So I if walked over to your house and dumped something over your fence, that’s probably trespassing, unless that something happened to be a box of Krispy Kreme, then it’s just tasty. If it’s grass clippings, you’d be pissed off; if it’s an industrial chemical, you might sue. If I came over with said chemical and spoon-fed it to your newborn, I’m pretty sure I’d be looking at a 12/12 bid in the joint.
Which leads me to a paper in Environmental Health Perspectives that is a follow up to a paper published on-line in the American Chemical Society journal, Environmental Science & Technology by Apelberg et al ($ required for the full paper). The researchers from Johns Hopkins and the CDC reported in the first paper that 100% of serum samples from the umbillical cord of 299 newborns from 2004-2005 were contaminated with PFOA (more what this is in a sec), and 99% with PFOS. Asians and Blacks had higher levels than whites but lifestyle attributes (smoking, urban-dweller, rich/poor) made no statistically significant difference.
The follow up paper which is in press now (available here), found that PFOA was associated with reduced birth weight, ponderal index (a weight for length measurement; i.e. skinniness) and head circumference. Head circumference and birth weight were only affected in natural born babies. Those babies made up 78% of the babies, however, so the lack of an association may be due to other confounding factors and complications that lead to C-section deliveries. This should be replicated in another study just to be sure, though. Roughly, for every 3 fold increase in PFOA concentration, the weight decreased 3 percent, so the effect isn’t dramatic, thank God.
Decreased ponderal index is associated with higher risk of perinantal harm and head circumference is sometimes used as a measure of brain growth and development. Most significantly, the serum levels here are a couple thousand-fold lower than the levels that caused decreased birth weight in rats. So either humans are more sensitive to PFOA than rats, or it’s a result of the rat studies not adequately looking at low dose chronic health effects, or both. Either way this is pretty significant as this is the first epi study to look at the general public. It’s also significant because it confirms what a lot of people have been saying for a long time: this stuff can affect people.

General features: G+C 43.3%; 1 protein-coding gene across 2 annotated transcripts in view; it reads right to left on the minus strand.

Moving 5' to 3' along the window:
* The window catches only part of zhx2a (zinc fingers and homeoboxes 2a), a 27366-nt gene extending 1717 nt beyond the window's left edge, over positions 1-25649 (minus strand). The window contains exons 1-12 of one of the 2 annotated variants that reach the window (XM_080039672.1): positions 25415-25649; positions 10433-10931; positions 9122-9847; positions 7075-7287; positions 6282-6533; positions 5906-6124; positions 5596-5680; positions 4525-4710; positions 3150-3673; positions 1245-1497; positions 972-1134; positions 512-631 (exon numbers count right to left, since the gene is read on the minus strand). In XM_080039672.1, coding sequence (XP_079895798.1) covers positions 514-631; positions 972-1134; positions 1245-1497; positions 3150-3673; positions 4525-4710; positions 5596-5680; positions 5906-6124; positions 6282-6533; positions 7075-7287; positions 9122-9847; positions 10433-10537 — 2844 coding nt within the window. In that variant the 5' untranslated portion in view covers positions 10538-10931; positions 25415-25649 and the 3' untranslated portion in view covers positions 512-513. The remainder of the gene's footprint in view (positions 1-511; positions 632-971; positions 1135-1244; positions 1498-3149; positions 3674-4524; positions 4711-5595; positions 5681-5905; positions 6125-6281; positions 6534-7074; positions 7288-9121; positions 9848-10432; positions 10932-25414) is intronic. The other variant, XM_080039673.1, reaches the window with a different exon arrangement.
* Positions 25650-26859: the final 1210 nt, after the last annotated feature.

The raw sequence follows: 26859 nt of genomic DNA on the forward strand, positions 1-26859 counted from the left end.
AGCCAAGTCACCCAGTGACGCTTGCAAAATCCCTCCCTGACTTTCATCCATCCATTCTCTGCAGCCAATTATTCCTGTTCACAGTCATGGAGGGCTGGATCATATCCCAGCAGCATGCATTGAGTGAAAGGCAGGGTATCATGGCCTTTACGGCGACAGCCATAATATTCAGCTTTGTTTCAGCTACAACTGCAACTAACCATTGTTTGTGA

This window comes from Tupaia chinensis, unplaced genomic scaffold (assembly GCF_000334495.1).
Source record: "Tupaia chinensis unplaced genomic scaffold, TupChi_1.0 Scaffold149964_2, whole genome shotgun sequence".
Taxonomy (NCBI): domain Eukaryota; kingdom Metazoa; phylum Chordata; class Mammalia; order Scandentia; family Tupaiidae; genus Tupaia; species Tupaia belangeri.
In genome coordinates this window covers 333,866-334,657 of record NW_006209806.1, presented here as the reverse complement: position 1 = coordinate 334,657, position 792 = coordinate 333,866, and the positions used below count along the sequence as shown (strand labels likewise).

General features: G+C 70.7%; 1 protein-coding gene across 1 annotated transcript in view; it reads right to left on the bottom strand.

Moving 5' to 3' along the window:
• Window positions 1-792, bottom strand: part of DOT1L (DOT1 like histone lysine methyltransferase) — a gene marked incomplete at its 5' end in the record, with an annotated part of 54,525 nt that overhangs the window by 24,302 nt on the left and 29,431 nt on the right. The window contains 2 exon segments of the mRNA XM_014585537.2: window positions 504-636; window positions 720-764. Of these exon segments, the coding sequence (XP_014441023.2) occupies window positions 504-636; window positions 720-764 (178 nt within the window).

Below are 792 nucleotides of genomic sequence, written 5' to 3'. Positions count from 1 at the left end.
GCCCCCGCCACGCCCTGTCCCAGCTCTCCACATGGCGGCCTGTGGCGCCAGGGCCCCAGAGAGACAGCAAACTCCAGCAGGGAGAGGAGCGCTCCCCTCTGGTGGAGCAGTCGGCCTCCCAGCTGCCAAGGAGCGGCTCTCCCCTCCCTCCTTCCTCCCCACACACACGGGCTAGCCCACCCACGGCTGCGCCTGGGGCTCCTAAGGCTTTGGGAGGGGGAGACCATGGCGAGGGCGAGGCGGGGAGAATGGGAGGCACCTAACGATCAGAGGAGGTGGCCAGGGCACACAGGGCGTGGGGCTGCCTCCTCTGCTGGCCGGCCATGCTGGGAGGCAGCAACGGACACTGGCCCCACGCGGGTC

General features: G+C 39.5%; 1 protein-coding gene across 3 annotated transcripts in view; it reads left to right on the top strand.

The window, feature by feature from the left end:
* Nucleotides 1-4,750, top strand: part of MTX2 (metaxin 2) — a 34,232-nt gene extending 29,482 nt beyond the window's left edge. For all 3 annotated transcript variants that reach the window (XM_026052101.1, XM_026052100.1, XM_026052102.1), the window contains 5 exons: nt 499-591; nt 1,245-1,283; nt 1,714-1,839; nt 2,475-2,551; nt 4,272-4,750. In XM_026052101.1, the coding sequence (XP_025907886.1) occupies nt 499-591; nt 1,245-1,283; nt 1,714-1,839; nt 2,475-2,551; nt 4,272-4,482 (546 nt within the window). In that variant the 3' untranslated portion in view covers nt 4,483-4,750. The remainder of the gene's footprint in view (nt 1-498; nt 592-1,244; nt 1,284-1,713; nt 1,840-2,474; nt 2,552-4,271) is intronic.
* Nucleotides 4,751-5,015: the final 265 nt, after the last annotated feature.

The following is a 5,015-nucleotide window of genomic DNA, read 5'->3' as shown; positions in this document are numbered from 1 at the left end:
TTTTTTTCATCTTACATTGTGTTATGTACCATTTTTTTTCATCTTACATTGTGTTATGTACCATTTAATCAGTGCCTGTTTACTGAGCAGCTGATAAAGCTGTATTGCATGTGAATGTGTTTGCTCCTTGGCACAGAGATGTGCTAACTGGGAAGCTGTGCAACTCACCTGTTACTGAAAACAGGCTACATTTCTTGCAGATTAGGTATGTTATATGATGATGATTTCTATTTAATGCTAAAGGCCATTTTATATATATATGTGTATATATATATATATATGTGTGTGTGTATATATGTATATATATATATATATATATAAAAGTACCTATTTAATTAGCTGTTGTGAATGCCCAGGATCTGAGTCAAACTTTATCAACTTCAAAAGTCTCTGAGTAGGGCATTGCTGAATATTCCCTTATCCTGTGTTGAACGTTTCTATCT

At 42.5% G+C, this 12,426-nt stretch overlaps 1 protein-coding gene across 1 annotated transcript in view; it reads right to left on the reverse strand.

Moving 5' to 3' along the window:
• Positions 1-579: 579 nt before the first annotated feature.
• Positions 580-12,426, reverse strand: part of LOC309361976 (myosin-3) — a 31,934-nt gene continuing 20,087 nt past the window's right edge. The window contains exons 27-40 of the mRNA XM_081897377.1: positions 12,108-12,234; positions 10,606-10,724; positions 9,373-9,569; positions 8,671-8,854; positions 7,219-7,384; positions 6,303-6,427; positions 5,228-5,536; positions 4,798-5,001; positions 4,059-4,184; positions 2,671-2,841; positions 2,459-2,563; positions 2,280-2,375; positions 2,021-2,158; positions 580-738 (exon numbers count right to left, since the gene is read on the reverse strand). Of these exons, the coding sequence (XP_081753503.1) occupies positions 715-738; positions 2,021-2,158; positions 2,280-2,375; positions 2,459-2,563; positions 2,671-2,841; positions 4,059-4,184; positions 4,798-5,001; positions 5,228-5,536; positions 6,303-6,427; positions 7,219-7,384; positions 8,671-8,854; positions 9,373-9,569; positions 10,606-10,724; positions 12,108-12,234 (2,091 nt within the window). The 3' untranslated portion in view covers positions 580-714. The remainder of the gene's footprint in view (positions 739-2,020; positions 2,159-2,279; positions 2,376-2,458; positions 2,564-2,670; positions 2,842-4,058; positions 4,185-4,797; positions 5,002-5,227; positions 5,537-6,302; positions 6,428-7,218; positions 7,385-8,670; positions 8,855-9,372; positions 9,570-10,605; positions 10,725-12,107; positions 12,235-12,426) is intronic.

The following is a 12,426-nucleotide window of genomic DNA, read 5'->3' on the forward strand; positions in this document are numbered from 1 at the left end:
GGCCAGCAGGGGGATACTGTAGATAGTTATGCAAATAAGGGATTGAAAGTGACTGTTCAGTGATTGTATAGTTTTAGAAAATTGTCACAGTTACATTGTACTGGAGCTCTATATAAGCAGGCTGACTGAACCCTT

PFOA is the Teflon chemical. This is really complex but I’ll try to break it down here.
PFOA is a starting product to make Teflon pans but it’s not in the final pan product. Teflon is also a tradename used for all kinds of things like stain-resistant clothes. PFOA isn’t in the clothes necessarily, but coating used in the clothes or food wrappers or carpet can break down into PFOA once it gets into the body; that’s probably how it got into me, and also you. There are many reasons not to like PFOA and it’s cousin PFOS: the Science Advisory Board to the EPA called it a likely human carcinogen, it raises bad cholesterol, causes developmental effect in animals, is an immune system suppressant, and has been linked to stroke in workers who work with the stuff. PFOA and PFOS have been found in the rain, polar bears, the middle of the Atlantic and Pacific Oceans, and over 90% of Americans. Oh, and no breakdown of these chemicals has ever been measured in numerous tests under various conditions likely to happen in nature or our bodies.
Perhaps the most important thing to know is this: about 6-7 years ago, 3M, the maker of PFOS (related to the old Scotchgard, etc) found out how wide spread the pollution of the chemical was and got out of the business. DuPont, the maker of PFOA, filled the void by ramping up production. Nice.
Back to the trespass scenario: So when a chemical DuPont made in a factory (it can not occur naturally) ends up in your baby, and they know it’s happening, isn’t that trespassing? Should you have to wait for something bad to happen to your child or your neighbor’s before they do something? Shouldn’t they have to explain why it’s okay for these chemicals to be in your baby? Or at least ask permission?
Note: The background and first paper are a partial recycle of an old post on the old site.